Besides the bird’s comfort and safety, you also want to keep your family safe. Birds are dirty things and carry all kinds of bacteria and diseases like salmonella. Don’t snuggle or kiss on your birds. Don’t let your children play with the birds unsupervised. Always wash your hands after handling your birds, their feeders, their waterers, etc. Your birds may be completely healthy and disease free, but don’t ever take the chance.


First of all, processing isn’t easy emotionally. Especially the first time. So, don’t be hard on yourself and say you can’t do it. You can do it just as easily as you can eat that chicken sandwich from Chik-whatever. Processing day on the farm is a tough day. It’s a lot of work. It’s hard emotionally. But, it’s rewarding on so many more levels than just how you feel and that it’s work. Your health, your family’s health, your full freezer, no hormones or antibiotics going in your body, living closer to the land, and being self-sufficient where there are no “one-per-customer” signs.


We use a sharp knife, a killing cone, a turkey fryer with water heated with propane, a thermometer, a portable chicken plucker attached to a drill, a portable table set up outside, a hose, four large buckets or containers (one under the killing cone, one for plucking, one for disgarded parts, and one for finished chickens), and shrink bags.

The most important item you need is a SHARP knife. If you don’t have a knife sharpener, buy one. You’ll use it over and over again for years. We dispatch with a killing cone. The bird hangs upside down and pretty much passes out, so the process is quick. Some cut a slit in the neck, some cut the whole head off, either way, the bird will bleed out in a minute or two, and with the help of your sharp knife, it’s as quick and painless as it can possibly be. Bring your hot water to 150 degrees. Holding the dead bird by a foot, dunk the bird in the hot water for about 45 seconds to loosen the feathers. You can tell if it’s ready by rubbing part of the foot that’s in the water. The skin will rub off. Now, place the bird in a large bucket and use the chicken plucker on it to remove the feathers. These drill-attached portable pluckers are about $70-80 for a good one and will last you years and save you tons of time. You may still have a few feathers to remove, but a majority are gone! Now you can eviscerate your bird. I’ll leave You Tube to explain that to you, but it’s really not hard (search Eviscerating a Chicken). When you’re finished, rinse the bird with the hose and place in a large container of cold water and continue with the next bird. When you’re ready to bag them, raise the temp of the turkey fryer water to 190, place bird in a shrink bag, and following the shrink bag’s instructions for time, dunk in the turkey fryer to shrink. Place the bird in the fridge until tomorrow, then transfer into the freezer. You have to give the bird time to get past the rigor mortis state, and that won’t happen if it goes directly into the freezer. You’ll have tough meat. I think I read to place in the fridge one hour per pound, but I just leave them overnight.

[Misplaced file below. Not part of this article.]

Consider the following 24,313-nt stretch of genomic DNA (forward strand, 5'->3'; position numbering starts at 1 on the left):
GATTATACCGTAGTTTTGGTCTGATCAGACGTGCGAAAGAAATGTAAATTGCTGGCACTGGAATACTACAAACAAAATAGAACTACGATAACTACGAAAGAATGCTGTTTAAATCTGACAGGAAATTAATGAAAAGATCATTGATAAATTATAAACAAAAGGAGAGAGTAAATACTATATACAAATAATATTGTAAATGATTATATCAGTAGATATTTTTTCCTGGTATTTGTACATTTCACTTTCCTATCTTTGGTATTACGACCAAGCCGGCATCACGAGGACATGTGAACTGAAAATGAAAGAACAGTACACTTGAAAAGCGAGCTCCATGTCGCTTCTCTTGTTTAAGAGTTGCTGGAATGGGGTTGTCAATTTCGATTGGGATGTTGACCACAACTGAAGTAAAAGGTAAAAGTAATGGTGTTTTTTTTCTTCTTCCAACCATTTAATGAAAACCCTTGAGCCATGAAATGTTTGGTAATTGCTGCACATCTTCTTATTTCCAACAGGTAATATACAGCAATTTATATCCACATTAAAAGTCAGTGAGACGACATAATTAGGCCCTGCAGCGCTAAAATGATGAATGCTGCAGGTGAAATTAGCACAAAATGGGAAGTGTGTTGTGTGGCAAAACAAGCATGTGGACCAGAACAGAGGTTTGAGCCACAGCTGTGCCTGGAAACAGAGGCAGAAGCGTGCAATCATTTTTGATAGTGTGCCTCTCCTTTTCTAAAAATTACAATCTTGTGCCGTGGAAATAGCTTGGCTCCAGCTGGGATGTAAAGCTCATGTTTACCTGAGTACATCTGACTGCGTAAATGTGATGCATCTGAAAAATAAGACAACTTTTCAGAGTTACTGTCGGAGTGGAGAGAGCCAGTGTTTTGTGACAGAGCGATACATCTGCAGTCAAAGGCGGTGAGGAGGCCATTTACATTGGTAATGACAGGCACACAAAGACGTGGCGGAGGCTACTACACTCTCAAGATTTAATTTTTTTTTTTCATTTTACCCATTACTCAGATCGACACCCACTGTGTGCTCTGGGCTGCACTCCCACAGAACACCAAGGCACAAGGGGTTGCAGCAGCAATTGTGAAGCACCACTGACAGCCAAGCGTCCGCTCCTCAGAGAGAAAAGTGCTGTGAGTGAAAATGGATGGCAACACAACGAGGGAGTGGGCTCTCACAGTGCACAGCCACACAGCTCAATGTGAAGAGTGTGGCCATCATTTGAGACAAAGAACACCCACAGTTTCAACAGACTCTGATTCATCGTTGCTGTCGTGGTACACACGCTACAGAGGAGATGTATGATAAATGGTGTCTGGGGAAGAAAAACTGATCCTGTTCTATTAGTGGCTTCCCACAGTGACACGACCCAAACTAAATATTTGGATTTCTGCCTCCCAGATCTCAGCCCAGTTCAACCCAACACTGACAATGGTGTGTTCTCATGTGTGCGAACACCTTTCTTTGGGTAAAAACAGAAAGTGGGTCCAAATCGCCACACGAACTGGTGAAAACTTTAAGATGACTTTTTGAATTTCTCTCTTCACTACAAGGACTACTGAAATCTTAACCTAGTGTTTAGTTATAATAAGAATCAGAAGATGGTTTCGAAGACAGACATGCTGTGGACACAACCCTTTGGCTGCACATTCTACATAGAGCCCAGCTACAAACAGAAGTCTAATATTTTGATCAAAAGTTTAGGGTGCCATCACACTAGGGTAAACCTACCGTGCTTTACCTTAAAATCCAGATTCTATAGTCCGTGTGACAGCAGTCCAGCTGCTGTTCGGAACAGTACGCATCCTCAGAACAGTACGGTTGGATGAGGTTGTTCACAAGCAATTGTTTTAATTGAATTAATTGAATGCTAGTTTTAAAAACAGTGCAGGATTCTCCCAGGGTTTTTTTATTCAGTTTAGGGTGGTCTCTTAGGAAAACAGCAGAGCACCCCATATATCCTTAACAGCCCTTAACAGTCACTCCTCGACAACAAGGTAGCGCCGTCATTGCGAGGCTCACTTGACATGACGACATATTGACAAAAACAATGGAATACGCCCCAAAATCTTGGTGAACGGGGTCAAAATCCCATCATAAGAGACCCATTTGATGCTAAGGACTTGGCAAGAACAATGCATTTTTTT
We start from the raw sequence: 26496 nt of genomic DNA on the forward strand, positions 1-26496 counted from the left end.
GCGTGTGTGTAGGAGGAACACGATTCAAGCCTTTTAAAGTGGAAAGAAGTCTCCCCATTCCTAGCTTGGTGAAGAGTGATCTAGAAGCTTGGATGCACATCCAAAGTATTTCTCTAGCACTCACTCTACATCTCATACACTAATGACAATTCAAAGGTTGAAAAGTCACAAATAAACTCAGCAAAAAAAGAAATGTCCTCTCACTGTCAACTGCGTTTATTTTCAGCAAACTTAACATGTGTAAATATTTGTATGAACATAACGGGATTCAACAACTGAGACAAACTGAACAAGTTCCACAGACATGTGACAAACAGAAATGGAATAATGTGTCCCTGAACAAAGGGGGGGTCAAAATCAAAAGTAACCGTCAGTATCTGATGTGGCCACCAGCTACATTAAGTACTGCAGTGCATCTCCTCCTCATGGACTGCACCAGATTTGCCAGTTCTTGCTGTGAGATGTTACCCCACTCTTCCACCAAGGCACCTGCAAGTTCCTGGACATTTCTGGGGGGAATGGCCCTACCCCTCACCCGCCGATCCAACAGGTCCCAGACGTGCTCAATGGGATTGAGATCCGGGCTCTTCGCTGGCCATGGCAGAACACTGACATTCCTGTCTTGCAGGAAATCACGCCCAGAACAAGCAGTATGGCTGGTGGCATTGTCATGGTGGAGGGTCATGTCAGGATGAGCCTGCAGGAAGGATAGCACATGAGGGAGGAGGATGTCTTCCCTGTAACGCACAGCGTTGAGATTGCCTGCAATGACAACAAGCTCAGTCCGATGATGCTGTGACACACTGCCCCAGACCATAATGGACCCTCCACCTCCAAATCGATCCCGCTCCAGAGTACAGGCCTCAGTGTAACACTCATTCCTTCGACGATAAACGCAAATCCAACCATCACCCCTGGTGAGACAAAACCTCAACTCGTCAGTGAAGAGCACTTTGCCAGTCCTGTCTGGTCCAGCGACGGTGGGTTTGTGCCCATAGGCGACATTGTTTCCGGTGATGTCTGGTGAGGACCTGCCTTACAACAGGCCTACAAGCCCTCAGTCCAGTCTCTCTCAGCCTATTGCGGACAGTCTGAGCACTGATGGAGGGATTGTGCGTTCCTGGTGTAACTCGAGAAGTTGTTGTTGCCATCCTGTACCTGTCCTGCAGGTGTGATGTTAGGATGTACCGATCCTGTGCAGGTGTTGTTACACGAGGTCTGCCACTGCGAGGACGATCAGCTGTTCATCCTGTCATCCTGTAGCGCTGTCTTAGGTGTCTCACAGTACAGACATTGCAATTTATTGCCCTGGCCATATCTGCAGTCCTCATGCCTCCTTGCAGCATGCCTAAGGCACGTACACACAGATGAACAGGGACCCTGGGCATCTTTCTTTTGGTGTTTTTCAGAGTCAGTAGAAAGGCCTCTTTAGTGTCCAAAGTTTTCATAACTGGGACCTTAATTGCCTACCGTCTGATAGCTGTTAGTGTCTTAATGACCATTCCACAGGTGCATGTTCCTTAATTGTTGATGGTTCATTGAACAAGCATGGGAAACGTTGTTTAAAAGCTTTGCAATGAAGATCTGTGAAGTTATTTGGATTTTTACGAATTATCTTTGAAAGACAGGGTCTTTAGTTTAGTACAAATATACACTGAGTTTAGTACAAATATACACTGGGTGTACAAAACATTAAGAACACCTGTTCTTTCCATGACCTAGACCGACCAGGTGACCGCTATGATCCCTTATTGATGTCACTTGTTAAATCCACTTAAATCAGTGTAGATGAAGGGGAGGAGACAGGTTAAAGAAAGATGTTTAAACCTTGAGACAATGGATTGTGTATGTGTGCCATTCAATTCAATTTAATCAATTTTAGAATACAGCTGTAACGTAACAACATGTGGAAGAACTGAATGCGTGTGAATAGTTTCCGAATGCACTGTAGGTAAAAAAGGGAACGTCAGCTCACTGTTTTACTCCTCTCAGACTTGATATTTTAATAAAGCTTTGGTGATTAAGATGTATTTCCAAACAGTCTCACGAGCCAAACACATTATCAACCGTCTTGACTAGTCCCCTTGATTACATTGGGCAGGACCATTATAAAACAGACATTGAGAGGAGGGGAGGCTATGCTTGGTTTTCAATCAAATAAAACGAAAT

We process about 30 birds twice a year. I don’t do more as I don’t have the fridge space for them. You can do anywhere from one to one hundred, as long as you have the time and space. The reason I say “about 30” is that you always lose some. Generally, you’ll lose 5%. The previous batch I ordered, three were dead on arrival. This batch, all arrived alive but we lost one the first day. You will never get 100%.

So, from this batch of 29 birds, we processed about 180 lbs of meat (average 6ish pounds each): 19 whole chickens (shrink wrapped), 20 pints of chicken broth, 4 quarts of boiled shredded chicken, 18 breasts, 18 thighs/legs, a gallon-size bag of 16 wings, and 4 gallon-size bags of backs/necks to make 4 batches of soup later, which translates into 20 quart jars of soup. All in all, we get 5-6 servings from a bird, so about 160 chicken parmesan/chicken salad sandwich/chicken noodle soup/etc. from this batch.


The 30 birds were $77 and they went through five 50-lb bags of food ($13 each) and five packages of pine shavings for bedding ($5 each), so $167 total, which is $0.93/lb or $5.76/bird.

If you say, why do all that work and spend $5.76 per bird when I can get one at the grocery store for $5 on sale? Go back and read the first part of this blog – especially #2. If you’re not so concerned about your health, but would really like some eye-opening information, Google Chicken Factory Farms and how factory-farm chickens live in a space about 8.5×11. Yes, a piece of paper. You may never buy chicken again.

Until next time, I have this baby in the crockpot. So good.